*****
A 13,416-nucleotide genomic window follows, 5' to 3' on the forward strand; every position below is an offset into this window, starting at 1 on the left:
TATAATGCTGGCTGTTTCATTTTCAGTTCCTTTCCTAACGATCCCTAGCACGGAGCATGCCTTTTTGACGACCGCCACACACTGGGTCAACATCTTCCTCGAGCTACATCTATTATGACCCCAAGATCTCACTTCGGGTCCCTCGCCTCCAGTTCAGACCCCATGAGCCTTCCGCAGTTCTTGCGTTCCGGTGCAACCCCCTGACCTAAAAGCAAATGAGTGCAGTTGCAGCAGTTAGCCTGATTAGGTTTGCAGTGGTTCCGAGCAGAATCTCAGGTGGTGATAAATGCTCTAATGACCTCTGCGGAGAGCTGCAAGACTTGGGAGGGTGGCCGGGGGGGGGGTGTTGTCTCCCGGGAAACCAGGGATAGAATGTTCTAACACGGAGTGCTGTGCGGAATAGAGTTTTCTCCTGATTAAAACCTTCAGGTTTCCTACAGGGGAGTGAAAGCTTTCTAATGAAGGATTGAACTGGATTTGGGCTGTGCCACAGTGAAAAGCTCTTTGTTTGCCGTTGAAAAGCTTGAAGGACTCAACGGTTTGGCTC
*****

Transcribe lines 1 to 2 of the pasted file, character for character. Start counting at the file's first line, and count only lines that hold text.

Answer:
A 13,416-nucleotide genomic window follows, 5' to 3' on the forward strand; every position below is an offset into this window, starting at 1 on the left:
TATAATGCTGGCTGTTTCATTTTCAGTTCCTTTCCTAACGATCCCTAGCACGGAGCATGCCTTTTTGACGACCGCCACACACTGGGTCAACATCTTCCTCGAGCTACATCTATTATGACCCCAAGATCTCACTTCGGGTCCCTCGCCTCCAGTTCAGACCCCATGAGCCTTCCGCAGTTCTTGCGTTCCGGTGCAACCCCCTGACCTAAAAGCAAATGAGTGCAGTTGCAGCAGTTAGCCTGATTAGGTTTGCAGTGGTTCCGAGCAGAATCTCAGGTGGTGATAAATGCTCTAATGACCTCTGCGGAGAGCTGCAAGACTTGGGAGGGTGGCCGGGGGGGGGGTGTTGTCTCCCGGGAAACCAGGGATAGAATGTTCTAACACGGAGTGCTGTGCGGAATAGAGTTTTCTCCTGATTAAAACCTTCAGGTTTCCTACAGGGGAGTGAAAGCTTTCTAATGAAGGATTGAACTGGATTTGGGCTGTGCCACAGTGAAAAGCTCTTTGTTTGCCGTTGAAAAGCTTGAAGGACTCAACGGTTTGGCTC